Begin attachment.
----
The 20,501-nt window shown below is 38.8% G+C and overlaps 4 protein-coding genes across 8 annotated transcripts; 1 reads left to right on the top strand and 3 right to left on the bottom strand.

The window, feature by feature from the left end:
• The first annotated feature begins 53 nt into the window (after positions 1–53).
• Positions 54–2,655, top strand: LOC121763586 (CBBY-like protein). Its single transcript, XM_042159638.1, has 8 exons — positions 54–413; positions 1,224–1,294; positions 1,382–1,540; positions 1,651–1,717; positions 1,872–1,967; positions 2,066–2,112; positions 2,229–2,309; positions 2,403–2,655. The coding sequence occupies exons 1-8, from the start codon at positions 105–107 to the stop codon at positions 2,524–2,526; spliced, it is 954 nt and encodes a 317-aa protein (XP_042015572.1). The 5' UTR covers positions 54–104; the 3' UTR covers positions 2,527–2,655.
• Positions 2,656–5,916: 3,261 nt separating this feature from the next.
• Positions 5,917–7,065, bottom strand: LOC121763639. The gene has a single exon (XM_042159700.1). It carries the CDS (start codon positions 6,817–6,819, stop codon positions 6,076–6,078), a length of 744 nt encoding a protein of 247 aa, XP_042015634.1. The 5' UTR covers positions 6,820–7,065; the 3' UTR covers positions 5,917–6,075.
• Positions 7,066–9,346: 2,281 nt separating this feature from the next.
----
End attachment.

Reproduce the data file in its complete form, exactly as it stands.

The 20,501-nt window shown below is 38.8% G+C and overlaps 4 protein-coding genes across 8 annotated transcripts; 1 reads left to right on the top strand and 3 right to left on the bottom strand.

The window, feature by feature from the left end:
• The first annotated feature begins 53 nt into the window (after positions 1–53).
• Positions 54–2,655, top strand: LOC121763586 (CBBY-like protein). Its single transcript, XM_042159638.1, has 8 exons — positions 54–413; positions 1,224–1,294; positions 1,382–1,540; positions 1,651–1,717; positions 1,872–1,967; positions 2,066–2,112; positions 2,229–2,309; positions 2,403–2,655. The coding sequence occupies exons 1-8, from the start codon at positions 105–107 to the stop codon at positions 2,524–2,526; spliced, it is 954 nt and encodes a 317-aa protein (XP_042015572.1). The 5' UTR covers positions 54–104; the 3' UTR covers positions 2,527–2,655.
• Positions 2,656–5,916: 3,261 nt separating this feature from the next.
• Positions 5,917–7,065, bottom strand: LOC121763639. The gene has a single exon (XM_042159700.1). It carries the CDS (start codon positions 6,817–6,819, stop codon positions 6,076–6,078), a length of 744 nt encoding a protein of 247 aa, XP_042015634.1. The 5' UTR covers positions 6,820–7,065; the 3' UTR covers positions 5,917–6,075.
• Positions 7,066–9,346: 2,281 nt separating this feature from the next.